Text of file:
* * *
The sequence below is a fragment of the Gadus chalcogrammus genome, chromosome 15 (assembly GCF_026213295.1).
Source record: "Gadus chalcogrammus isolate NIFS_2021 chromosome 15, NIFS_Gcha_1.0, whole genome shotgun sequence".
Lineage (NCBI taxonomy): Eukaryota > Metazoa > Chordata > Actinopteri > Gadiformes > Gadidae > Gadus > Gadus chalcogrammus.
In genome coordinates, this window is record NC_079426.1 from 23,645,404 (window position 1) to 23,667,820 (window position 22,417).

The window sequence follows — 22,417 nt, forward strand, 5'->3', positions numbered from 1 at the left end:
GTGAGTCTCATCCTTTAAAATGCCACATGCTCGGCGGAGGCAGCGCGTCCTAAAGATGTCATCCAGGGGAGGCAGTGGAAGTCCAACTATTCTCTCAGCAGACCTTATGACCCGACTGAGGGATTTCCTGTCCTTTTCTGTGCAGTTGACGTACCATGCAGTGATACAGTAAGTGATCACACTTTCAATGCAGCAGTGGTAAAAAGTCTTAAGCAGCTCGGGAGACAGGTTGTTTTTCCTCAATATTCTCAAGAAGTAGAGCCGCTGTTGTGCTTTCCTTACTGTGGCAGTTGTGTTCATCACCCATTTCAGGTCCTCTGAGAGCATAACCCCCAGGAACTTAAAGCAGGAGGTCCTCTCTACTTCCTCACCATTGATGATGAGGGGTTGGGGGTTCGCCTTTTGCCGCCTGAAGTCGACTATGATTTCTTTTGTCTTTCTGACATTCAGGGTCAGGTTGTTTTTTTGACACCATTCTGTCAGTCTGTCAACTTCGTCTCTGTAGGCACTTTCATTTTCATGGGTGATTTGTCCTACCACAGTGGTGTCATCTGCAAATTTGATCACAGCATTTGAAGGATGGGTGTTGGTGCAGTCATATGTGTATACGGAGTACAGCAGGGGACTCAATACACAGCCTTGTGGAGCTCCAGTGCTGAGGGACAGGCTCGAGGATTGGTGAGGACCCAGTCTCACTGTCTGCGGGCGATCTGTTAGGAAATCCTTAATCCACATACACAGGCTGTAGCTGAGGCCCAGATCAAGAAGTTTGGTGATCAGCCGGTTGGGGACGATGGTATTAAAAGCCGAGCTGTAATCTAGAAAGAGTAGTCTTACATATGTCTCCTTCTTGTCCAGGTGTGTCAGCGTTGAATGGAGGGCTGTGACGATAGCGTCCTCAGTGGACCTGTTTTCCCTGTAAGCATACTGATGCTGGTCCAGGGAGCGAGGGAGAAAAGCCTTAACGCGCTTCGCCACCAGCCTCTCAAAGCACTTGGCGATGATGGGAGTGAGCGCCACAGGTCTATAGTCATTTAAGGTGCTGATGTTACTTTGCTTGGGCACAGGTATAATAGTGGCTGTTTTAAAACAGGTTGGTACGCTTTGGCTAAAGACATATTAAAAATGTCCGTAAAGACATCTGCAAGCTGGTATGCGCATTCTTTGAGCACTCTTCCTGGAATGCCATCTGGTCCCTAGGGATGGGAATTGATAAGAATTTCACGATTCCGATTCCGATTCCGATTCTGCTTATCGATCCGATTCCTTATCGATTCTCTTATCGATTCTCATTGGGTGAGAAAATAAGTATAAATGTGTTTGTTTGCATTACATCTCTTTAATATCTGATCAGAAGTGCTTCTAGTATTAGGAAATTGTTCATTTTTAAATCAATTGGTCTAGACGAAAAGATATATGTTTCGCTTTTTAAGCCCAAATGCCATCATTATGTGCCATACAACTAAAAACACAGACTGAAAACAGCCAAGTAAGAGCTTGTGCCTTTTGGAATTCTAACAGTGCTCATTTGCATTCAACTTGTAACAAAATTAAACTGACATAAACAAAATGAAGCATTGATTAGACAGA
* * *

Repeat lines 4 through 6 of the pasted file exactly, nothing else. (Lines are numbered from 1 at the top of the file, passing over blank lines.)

In genome coordinates, this window is record NC_079426.1 from 23,645,404 (window position 1) to 23,667,820 (window position 22,417).

The window sequence follows — 22,417 nt, forward strand, 5'->3', positions numbered from 1 at the left end:
GTGAGTCTCATCCTTTAAAATGCCACATGCTCGGCGGAGGCAGCGCGTCCTAAAGATGTCATCCAGGGGAGGCAGTGGAAGTCCAACTATTCTCTCAGCAGACCTTATGACCCGACTGAGGGATTTCCTGTCCTTTTCTGTGCAGTTGACGTACCATGCAGTGATACAGTAAGTGATCACACTTTCAATGCAGCAGTGGTAAAAAGTCTTAAGCAGCTCGGGAGACAGGTTGTTTTTCCTCAATATTCTCAAGAAGTAGAGCCGCTGTTGTGCTTTCCTTACTGTGGCAGTTGTGTTCATCACCCATTTCAGGTCCTCTGAGAGCATAACCCCCAGGAACTTAAAGCAGGAGGTCCTCTCTACTTCCTCACCATTGATGATGAGGGGTTGGGGGTTCGCCTTTTGCCGCCTGAAGTCGACTATGATTTCTTTTGTCTTTCTGACATTCAGGGTCAGGTTGTTTTTTTGACACCATTCTGTCAGTCTGTCAACTTCGTCTCTGTAGGCACTTTCATTTTCATGGGTGATTTGTCCTACCACAGTGGTGTCATCTGCAAATTTGATCACAGCATTTGAAGGATGGGTGTTGGTGCAGTCATATGTGTATACGGAGTACAGCAGGGGACTCAATACACAGCCTTGTGGAGCTCCAGTGCTGAGGGACAGGCTCGAGGATTGGTGAGGACCCAGTCTCACTGTCTGCGGGCGATCTGTTAGGAAATCCTTAATCCACATACACAGGCTGTAGCTGAGGCCCAGATCAAGAAGTTTGGTGATCAGCCGGTTGGGGACGATGGTATTAAAAGCCGAGCTGTAATCTAGAAAGAGTAGTCTTACATATGTCTCCTTCTTGTCCAGGTGTGTCAGCGTTGAATGGAGGGCTGTGACGATAGCGTCCTCAGTGGACCTGTTTTCCCTGTAAGCATACTGATGCTGGTCCAGGGAGCGAGGGAGAAAAGCCTTAACGCGCTTCGCCACCAGCCTCTCAAAGCACTTGGCGATGATGGGAGTGAGCGCCACAGGTCTATAGTCATTTAAGGTGCTGATGTTACTTTGCTTGGGCACAGGTATAATAGTGGCTGTTTTAAAACAGGTTGGTACGCTTTGGCTAAAGACATATTAAAAATGTCCGTAAAGACATCTGCAAGCTGGTATGCGCATTCTTTGAGCACTCTTCCTGGAATGCCATCTGGTCCCTAGGGATGGGAATTGATAAGAATTTCACGATTCCGATTCCGATTCCGATTCTGCTTATCGATCCGATTCCTTATCGATTCTCTTATCGATTCTCATTGGGTGAGAAAATAAGTATAAATGTGTTTGTTTGCATTACATCTCTTTAATATCTGATCAGAAGTGCTTCTAGTATTAGGAAATTGTTCATTTTTAAATCAATTGGTCTAGACGAAAAGATATATGTTTCGCTTTTTAAGCCCAAATGCCATCATTATGTGCCATACAACTAAAAACACAGACTGAAAACAGCCAAGTAAGAGCTTGTGCCTTTTGGAATTCTAACAGTGCTCATTTGCATTCAACTTGTAACAAAATTAAACTGACATAAACAAAATGAAGCATTGATTAGACAGA